2
$\begingroup$

Find the cardinality of the set of all points in the plane which have one rational and one irrational coordinate. Justify you answer.

My thoughts so far. We know that $\mathbb Q$, the set of all rational numbers, has a cardinality of $\aleph_0$. Also, since the set of irrational numbers is just the reals with the rationals removed, thus the set of irrational numbers has a cardinality of $\mathfrak c$ (continuum). Therefore, it seems logical to conclude that the ordered pair also has a cardinality of $\mathfrak c$.

I'm fairly sure this would justify the answer. However, is there a way to prove this using either a bijection or the Cantor-Bernstein theorem? Thanks in advance.

$\endgroup$
  • 1
    $\begingroup$ "an ordered pair" is not the correct expression in your context. You are talking about a set of ordered pairs, not just one ordered pair. Each ordered pair $\langle x,y\rangle$ usually represented (following Kuratowski) as $\{\{x\},\{x,y\}\}$ has cardinality $2$ (or $1$, if $x=y$). The current title "Cardinality of an ordered pair" is misleading, a more suitable one might be "Cardinality of the set of points with one irrational coordinate" $\endgroup$ – Mirko Dec 11 '15 at 16:57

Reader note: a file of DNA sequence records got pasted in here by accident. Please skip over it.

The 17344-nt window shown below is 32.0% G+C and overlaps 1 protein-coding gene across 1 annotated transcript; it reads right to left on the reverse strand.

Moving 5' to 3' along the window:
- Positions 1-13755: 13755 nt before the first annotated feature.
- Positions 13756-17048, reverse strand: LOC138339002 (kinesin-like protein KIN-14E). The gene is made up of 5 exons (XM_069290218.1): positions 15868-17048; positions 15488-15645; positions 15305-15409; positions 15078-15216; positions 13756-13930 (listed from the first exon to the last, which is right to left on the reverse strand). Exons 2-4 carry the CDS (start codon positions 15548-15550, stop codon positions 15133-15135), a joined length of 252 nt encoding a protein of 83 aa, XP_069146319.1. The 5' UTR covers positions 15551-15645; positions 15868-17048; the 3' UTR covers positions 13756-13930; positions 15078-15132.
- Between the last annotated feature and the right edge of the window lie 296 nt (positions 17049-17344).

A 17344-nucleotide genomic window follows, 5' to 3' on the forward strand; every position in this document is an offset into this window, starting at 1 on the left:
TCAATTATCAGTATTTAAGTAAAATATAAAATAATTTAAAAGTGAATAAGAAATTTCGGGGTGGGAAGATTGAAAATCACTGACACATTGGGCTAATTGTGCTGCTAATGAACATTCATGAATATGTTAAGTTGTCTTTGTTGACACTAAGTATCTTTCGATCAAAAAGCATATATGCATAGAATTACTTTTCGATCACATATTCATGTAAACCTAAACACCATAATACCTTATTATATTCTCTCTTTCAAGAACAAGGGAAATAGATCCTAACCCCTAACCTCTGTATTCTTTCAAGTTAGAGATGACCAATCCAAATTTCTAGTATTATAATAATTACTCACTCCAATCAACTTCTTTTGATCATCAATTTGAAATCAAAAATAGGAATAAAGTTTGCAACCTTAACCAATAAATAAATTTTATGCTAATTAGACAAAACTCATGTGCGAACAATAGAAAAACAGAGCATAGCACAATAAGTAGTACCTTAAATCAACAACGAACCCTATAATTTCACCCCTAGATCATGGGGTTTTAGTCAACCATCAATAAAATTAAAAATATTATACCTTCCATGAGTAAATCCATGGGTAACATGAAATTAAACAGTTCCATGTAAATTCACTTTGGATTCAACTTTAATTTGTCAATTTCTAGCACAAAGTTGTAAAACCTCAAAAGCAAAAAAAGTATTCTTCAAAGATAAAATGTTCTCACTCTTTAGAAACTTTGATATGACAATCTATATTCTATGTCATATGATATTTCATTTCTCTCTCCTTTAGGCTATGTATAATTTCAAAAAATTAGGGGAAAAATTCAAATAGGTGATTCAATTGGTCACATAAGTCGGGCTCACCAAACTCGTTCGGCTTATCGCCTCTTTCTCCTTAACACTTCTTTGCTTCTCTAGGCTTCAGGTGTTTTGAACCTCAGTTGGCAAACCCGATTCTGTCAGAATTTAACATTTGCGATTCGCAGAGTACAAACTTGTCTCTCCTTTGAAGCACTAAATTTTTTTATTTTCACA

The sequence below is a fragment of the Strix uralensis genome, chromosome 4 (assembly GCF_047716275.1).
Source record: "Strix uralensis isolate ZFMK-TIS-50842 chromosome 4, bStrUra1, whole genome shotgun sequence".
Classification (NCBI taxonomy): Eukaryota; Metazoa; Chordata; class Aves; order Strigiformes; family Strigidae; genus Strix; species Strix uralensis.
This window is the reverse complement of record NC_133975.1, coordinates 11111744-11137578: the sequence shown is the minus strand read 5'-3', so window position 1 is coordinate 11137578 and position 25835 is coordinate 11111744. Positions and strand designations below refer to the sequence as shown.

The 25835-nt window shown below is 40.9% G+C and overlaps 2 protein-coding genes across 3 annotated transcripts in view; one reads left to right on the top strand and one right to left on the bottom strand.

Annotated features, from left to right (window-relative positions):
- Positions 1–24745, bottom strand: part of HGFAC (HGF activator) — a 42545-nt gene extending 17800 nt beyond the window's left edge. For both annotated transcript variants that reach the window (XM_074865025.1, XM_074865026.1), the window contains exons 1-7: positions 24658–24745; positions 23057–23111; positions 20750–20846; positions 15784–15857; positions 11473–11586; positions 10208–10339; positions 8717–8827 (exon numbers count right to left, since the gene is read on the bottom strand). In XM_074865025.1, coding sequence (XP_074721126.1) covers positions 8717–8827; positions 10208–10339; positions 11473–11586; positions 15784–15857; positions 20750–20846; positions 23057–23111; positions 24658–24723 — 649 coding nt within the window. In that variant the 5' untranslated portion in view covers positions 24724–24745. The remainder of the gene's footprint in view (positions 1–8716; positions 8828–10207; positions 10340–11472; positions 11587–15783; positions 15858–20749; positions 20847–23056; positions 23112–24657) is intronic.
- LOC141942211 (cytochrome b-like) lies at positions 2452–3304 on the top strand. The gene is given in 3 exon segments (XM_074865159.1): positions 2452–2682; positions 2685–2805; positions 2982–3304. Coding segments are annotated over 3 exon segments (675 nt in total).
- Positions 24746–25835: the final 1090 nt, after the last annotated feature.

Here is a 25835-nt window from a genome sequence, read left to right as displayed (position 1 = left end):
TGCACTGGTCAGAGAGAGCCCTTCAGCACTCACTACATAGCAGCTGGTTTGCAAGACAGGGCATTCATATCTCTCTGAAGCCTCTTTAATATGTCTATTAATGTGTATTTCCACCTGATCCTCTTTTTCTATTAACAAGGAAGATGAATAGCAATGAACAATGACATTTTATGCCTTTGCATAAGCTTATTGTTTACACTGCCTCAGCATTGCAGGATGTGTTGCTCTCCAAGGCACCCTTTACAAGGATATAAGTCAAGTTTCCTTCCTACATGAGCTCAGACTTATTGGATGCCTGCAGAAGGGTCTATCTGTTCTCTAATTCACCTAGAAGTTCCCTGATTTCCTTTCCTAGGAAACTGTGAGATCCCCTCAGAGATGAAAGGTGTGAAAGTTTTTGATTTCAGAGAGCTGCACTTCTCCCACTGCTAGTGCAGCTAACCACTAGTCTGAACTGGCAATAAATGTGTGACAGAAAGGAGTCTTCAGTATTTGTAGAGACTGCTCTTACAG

• $\begingroup$ Valid point, I took that into account now. $\endgroup$ – Alex Dec 11 '15 at 17:43
3
$\begingroup$

I would prove it as follows:

Let $A$ denote your set of points, and let $B=\{(0,x)\ |\ x\text{ irrational }\}$.

Then $B\subset A$, and $|B|=\mathfrak c$ (there is a bijection from the irrationals to $B$ given by $x\mapsto (0,x)$). Thus $\mathfrak c\leq |A|$.

Since $\mathbb{R}^2$ has the cardinality of the continuum, and since $A\subseteq\mathbb{R}^2$, we have also $|A|\leq \mathfrak c$. In total $|A|=\mathfrak c$.

$\endgroup$
  • $\begingroup$ Nice job! I would've never thought to construct a B that is contained within A. Thank you for your help. $\endgroup$ – Alex Dec 11 '15 at 17:51

Your Answer

By clicking “Post Your Answer”, you agree to our terms of service, privacy policy and cookie policy

Not the answer you're looking for? Browse other questions tagged or ask your own question.